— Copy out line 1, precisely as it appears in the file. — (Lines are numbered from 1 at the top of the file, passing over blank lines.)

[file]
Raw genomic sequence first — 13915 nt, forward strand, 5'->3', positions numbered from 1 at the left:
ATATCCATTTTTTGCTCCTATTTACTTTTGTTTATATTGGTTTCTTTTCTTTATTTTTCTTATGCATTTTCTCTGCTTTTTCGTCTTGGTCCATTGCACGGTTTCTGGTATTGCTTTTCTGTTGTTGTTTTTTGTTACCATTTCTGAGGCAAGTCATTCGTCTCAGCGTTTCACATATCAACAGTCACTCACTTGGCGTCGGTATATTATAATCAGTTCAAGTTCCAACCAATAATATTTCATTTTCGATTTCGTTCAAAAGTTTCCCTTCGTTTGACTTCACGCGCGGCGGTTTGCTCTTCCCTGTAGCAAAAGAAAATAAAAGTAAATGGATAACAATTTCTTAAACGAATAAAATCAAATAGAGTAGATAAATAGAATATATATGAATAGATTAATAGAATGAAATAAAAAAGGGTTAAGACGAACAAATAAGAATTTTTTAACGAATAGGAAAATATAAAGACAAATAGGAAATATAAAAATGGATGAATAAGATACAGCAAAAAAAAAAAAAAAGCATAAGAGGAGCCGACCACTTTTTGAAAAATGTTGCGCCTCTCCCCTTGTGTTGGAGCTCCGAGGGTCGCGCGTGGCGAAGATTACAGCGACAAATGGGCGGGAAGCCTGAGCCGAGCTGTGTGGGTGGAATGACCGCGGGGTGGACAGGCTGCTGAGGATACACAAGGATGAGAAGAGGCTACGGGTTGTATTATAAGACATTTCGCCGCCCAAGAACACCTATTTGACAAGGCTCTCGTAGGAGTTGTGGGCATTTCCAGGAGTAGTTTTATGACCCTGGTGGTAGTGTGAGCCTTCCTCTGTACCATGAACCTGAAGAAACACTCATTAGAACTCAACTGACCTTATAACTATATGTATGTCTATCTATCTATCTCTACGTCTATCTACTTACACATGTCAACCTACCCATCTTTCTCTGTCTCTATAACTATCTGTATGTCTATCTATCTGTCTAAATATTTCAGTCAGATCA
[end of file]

Raw genomic sequence first — 13915 nt, forward strand, 5'->3', positions numbered from 1 at the left: